After the Second Vatican Council, the religious order, which had been teaching in seminaries, decided to return to their roots of missionary work in service of the poor, Father Stehlik said.
“Our group had just recently come back from Guatemala training lay catechists for a bishop who was Vincentian, we came back and wondered how we could help here,” he said. “We are in the highest points of immigration in the history of the United States.”
After ordination, Father Stehlik thought he had a plan.
“I thought I would probably want to do something in Latin America, be a missionary down there, but it almost seems like there is no need,” he said. “Latin America has come here.
“Whoever would have thought that we would come to Arkansas to do this kind of ministry?” said Father Stehlik.
“Once you get involved in the communities, there is so much life there, and so much need,” he added. “When you work with an immigrant community, the needs are overwhelming. The communities are maturing, but there are still a lot of people in crisis.”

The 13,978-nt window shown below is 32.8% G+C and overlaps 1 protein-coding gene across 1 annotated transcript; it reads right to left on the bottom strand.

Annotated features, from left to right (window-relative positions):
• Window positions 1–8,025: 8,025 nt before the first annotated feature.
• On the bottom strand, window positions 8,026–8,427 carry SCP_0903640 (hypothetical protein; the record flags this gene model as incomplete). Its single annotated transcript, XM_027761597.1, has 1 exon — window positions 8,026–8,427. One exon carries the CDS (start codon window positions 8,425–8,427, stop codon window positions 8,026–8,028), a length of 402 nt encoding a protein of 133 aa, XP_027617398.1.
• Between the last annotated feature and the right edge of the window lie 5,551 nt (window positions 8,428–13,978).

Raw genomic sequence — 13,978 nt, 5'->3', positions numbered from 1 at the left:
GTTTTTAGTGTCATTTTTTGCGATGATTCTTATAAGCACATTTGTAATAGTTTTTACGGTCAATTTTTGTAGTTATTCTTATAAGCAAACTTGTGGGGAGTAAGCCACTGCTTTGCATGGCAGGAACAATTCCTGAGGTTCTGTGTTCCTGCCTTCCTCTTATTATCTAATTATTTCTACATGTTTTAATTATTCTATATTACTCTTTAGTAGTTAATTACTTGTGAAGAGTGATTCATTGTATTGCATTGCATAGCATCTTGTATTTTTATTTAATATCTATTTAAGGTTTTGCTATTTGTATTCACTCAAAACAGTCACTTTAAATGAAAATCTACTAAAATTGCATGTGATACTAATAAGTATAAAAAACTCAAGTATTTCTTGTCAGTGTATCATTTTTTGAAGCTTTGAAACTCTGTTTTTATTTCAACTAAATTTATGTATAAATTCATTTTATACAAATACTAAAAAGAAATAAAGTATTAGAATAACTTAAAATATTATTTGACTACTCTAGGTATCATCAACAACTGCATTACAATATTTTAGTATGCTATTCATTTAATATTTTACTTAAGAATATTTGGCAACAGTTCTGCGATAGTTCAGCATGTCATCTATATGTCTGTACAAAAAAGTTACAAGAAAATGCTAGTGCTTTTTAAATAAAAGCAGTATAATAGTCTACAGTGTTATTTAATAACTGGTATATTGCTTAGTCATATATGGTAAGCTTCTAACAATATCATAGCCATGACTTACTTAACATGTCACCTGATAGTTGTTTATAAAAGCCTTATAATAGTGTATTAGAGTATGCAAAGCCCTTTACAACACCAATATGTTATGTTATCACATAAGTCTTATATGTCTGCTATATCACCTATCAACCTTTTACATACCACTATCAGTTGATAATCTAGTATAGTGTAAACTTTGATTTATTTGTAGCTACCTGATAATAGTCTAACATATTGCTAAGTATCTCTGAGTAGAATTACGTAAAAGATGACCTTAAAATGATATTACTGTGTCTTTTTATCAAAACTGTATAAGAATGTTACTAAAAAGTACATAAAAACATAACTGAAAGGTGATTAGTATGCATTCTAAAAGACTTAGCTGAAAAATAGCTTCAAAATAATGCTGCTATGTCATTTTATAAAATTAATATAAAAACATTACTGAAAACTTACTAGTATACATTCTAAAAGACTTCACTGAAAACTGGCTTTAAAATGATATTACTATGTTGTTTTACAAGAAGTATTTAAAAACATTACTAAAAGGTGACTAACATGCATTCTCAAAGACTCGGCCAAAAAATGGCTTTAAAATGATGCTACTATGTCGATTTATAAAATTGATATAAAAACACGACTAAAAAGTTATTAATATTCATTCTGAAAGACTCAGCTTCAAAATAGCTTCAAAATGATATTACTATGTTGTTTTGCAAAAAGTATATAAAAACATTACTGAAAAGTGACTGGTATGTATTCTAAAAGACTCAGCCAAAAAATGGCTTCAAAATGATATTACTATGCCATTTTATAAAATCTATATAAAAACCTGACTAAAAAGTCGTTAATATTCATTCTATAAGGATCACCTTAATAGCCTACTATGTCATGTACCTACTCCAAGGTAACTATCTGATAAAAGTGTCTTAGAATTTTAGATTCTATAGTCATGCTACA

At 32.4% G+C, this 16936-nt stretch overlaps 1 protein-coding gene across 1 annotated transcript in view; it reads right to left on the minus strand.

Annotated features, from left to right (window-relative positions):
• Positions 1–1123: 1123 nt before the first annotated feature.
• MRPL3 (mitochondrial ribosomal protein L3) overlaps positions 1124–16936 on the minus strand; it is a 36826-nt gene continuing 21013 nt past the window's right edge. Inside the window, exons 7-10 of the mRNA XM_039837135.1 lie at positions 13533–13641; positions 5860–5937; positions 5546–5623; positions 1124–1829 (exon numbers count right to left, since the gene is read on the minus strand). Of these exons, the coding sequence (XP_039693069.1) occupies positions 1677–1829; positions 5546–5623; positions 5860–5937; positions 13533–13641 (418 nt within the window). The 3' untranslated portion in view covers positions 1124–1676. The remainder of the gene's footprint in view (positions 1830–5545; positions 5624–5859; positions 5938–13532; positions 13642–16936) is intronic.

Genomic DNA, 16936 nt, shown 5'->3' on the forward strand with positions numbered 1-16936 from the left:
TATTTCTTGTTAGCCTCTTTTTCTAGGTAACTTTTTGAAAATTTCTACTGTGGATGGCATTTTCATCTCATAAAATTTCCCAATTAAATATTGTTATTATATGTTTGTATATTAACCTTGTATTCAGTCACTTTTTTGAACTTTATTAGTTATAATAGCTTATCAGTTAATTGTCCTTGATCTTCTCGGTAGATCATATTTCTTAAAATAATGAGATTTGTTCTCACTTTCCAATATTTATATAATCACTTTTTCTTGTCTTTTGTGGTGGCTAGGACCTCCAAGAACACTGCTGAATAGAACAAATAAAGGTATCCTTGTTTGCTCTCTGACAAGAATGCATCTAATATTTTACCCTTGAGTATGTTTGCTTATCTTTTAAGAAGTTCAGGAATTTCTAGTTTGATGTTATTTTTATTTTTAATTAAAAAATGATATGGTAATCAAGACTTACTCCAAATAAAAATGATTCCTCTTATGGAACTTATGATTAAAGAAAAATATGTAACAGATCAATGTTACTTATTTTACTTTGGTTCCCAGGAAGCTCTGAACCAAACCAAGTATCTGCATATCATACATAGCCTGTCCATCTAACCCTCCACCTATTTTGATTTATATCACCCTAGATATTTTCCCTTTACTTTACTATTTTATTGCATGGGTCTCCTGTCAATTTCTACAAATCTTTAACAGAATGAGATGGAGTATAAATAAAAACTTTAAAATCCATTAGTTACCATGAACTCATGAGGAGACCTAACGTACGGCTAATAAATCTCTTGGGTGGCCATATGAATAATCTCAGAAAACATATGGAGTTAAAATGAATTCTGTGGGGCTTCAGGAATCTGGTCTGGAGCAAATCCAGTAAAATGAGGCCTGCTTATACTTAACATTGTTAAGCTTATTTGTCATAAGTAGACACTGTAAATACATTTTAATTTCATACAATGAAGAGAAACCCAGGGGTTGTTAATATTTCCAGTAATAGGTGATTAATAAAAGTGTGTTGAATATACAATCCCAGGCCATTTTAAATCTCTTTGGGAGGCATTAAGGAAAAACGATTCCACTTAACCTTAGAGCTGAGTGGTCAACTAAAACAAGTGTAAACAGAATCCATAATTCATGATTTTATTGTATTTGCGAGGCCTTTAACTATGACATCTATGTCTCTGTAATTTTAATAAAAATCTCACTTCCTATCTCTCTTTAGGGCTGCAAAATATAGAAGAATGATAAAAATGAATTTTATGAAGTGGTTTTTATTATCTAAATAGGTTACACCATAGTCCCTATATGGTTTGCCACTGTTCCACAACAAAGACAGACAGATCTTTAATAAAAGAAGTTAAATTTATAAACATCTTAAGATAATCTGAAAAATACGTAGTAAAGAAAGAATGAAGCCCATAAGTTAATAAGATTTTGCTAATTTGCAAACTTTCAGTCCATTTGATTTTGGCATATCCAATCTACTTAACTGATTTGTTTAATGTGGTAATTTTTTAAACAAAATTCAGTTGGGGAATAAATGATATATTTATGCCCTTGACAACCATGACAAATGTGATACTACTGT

Hernandez was born in the arid and dusty border town of Del Rio, Texas, where rain is always considered a blessing. He became a carpenter and worked in many different places around the southwest. When the permanent diaconate program was started in the Diocese of Tucson, Hernandez said he was asked to consider and did. Because he moved so much it took him longer to complete his studies and become a permanent deacon. He decided later to devote his life to ministering and decided to join an order. He lived for three years with Franciscans before deciding to join the Vincentians, which he said attracted him because of their mission of working with the poor.
It took him longer to become ordained as a deacon, because his job as a carpenter required him to move a lot, he said.
Hernandez said he also had to drop out of the program while in the El Paso diocese when he got divorced. Eventually, he received an annulment and was able to start studying again for the Diocese of Gallup.